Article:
In the world of data, we are often interested in the number of times, or frequency, that something occurs. It could be the number of road accidents caused by drink driving, the number of hot days in a year, or the number of visits to a website in a month.
In situations like these, where the same data value can occur multiple times, the data can be organised into a a frequency table.
As an example, let's say the colour of every car that passed though a given intersection was recorded over a ten minute period:
green, white, yellow, white, black, green, black, blue, blue, silver, white, black, green, blue, blue, white, black, silver, silver, red, red, red, black, white, blue, white, black, silver, silver, white, blue, white, black, yellow, blue, white, white, red, green, silver, black, white, black, white.
We can see that the same colours are occurring multiple times, so it makes sense to organise the data using a frequency table. If the data is categorical, the table can be used to create a bar chart.

Notice that the frequency table has three columns:
Not all frequency tables contain a tally column but it can make it easier to count the number of occurrences correctly.
The sum of the frequencies is equal to the total number of data values. In this case, the colours of $44$44 vehicles were recorded.
In the example below, a person who exercises most days has recorded the number of minutes they spend on daily exercise over an entire year. The data is first organised into a frequency table. We can see from the first row of the table that for $10$10 days of the year, they did $20$20 minutes of exercise per day.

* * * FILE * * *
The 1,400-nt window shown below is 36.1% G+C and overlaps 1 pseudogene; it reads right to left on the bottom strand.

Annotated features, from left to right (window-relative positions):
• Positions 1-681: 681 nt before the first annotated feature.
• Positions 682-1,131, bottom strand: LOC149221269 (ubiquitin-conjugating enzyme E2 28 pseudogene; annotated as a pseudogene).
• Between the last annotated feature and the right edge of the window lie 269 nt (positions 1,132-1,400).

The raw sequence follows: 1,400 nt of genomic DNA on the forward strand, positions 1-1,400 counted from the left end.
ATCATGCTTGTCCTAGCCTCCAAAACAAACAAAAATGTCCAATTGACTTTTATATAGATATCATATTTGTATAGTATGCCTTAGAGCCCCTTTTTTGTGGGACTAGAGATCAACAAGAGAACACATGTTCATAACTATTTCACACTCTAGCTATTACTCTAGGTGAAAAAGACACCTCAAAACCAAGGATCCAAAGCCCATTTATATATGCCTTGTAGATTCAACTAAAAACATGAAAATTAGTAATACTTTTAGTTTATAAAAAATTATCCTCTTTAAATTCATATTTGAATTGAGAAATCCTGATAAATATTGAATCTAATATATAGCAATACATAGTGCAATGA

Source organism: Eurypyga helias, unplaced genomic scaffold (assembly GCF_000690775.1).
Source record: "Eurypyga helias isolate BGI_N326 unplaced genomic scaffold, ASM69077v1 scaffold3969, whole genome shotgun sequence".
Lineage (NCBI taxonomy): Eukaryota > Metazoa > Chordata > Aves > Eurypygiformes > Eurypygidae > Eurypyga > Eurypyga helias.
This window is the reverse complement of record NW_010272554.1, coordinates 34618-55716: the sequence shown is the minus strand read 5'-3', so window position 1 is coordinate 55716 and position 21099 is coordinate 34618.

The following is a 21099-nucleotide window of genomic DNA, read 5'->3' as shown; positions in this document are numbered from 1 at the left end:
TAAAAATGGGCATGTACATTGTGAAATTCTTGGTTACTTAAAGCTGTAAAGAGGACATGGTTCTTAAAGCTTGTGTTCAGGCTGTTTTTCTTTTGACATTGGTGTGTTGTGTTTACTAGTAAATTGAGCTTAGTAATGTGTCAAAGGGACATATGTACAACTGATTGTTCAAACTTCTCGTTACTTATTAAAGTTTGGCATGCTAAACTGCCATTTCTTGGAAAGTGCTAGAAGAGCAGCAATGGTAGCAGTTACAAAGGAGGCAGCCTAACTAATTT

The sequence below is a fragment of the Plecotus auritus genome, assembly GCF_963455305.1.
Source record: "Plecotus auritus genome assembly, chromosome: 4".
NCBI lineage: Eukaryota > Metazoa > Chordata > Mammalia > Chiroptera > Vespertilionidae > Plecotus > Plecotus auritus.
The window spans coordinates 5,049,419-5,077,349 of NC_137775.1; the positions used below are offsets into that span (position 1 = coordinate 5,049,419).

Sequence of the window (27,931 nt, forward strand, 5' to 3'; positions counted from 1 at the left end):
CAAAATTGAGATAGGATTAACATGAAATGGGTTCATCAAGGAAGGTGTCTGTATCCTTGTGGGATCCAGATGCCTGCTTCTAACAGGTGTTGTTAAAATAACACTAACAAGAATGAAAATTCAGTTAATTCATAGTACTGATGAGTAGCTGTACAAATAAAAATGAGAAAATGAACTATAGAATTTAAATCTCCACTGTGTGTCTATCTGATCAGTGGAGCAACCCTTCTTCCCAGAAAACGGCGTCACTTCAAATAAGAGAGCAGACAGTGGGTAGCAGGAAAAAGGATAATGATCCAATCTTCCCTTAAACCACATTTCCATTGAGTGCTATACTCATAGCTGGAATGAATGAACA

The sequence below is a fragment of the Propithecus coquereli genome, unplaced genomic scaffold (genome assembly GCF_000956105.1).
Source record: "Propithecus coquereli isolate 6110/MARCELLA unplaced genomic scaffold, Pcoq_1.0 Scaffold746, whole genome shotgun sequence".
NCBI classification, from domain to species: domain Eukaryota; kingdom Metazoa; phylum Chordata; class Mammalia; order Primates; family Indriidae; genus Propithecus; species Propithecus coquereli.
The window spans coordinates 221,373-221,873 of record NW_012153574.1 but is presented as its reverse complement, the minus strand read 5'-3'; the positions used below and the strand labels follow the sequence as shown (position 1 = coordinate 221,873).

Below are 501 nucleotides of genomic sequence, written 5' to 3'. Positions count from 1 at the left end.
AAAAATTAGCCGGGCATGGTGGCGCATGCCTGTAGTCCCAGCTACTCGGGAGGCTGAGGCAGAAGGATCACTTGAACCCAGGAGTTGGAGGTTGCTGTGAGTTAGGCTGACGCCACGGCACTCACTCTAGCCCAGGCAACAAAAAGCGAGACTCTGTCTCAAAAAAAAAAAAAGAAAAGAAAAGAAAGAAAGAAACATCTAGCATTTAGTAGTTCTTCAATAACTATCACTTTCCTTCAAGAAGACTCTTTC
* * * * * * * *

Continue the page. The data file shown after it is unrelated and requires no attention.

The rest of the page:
Because the data is numerical, it is displayed using a special type of chart, called a histogram.

While histograms will be explained more in the next topic, the essential difference is that the horizontal axis of a histogram represents a continuous numerical scale. The horizontal axis on a bar chart does not have a scale. It displays categories instead. The main visual difference between the two charts is that a histogram has no gaps between the bars.
In a survey some people were asked approximately how many minutes they take to decide between brands of a particular product.
Complete the frequency table.
Minutes Taken  Tally  Frequency 

1  $\editable{}$  
2  $\editable{}$  
3  $\editable{}$ 
How many people took part in the survey?
What proportion of people surveyed took $1$1 minute to make a decision?
Below are the luggage weights of $15$15 passengers, rounded to the nearest kg.
$16,19,21,22,19,22,22,17,21,19,16,21,19,16,22$16,19,21,22,19,22,22,17,21,19,16,21,19,16,22
Complete the frequency table.
Weight in kilograms  Frequency 

$16$16  $\editable{}$ 
$17$17  $\editable{}$ 
$18$18  $\editable{}$ 
$19$19  $\editable{}$ 
$20$20  $\editable{}$ 
$21$21  $\editable{}$ 
$22$22  $\editable{}$ 
How many times did someone checkin luggage that weighed more than $19$19 kilograms?
There is a baggage restriction of $20$20 kilograms.
The airline charges each passenger $\$1.50$$1.50 for every kilogram in their luggage above this restriction.
How much was charged altogether for excess baggage?
The amount of snowfall (in centimetres) is recorded at the base of the mountain each day.
To create a frequency histogram of the data, which values go on the horizontal axis?
Number of days it snowed each amount
Amount of snowfall
Number of days it snowed each amount
Amount of snowfall
The snowfall recorded each day, to the nearest centimetre, is as follows:
$6,2,0,3,2,2,3,4,2,0,3,2,3,4,6,4,3,0,5,3$6,2,0,3,2,2,3,4,2,0,3,2,3,4,6,4,3,0,5,3
Construct a frequency histogram of the data.
On how many days did $3$3 centimetres of snow fall?
On how many days did at least $4$4 centimetres of snow fall?
represents information in symbolic, graphical and tabular form
develops and carries out simple statistical processes to answer questions posed